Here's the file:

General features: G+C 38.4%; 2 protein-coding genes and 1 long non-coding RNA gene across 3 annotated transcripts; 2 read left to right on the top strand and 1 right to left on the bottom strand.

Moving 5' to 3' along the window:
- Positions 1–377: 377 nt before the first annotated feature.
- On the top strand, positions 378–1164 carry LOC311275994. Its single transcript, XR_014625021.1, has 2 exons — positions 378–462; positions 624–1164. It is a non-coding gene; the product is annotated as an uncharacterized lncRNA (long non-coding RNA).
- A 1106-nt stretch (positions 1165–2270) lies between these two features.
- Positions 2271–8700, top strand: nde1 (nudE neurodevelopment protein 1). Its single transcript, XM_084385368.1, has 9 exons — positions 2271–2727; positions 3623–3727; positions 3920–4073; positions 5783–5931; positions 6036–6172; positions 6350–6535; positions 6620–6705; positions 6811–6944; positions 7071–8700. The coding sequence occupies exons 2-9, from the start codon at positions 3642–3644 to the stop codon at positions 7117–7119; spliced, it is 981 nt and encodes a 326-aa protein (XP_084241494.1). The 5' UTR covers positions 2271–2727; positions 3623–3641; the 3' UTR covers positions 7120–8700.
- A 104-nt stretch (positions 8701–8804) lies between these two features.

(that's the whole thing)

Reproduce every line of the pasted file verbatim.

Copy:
General features: G+C 38.4%; 2 protein-coding genes and 1 long non-coding RNA gene across 3 annotated transcripts; 2 read left to right on the top strand and 1 right to left on the bottom strand.

Moving 5' to 3' along the window:
- Positions 1–377: 377 nt before the first annotated feature.
- On the top strand, positions 378–1164 carry LOC311275994. Its single transcript, XR_014625021.1, has 2 exons — positions 378–462; positions 624–1164. It is a non-coding gene; the product is annotated as an uncharacterized lncRNA (long non-coding RNA).
- A 1106-nt stretch (positions 1165–2270) lies between these two features.
- Positions 2271–8700, top strand: nde1 (nudE neurodevelopment protein 1). Its single transcript, XM_084385368.1, has 9 exons — positions 2271–2727; positions 3623–3727; positions 3920–4073; positions 5783–5931; positions 6036–6172; positions 6350–6535; positions 6620–6705; positions 6811–6944; positions 7071–8700. The coding sequence occupies exons 2-9, from the start codon at positions 3642–3644 to the stop codon at positions 7117–7119; spliced, it is 981 nt and encodes a 326-aa protein (XP_084241494.1). The 5' UTR covers positions 2271–2727; positions 3623–3641; the 3' UTR covers positions 7120–8700.
- A 104-nt stretch (positions 8701–8804) lies between these two features.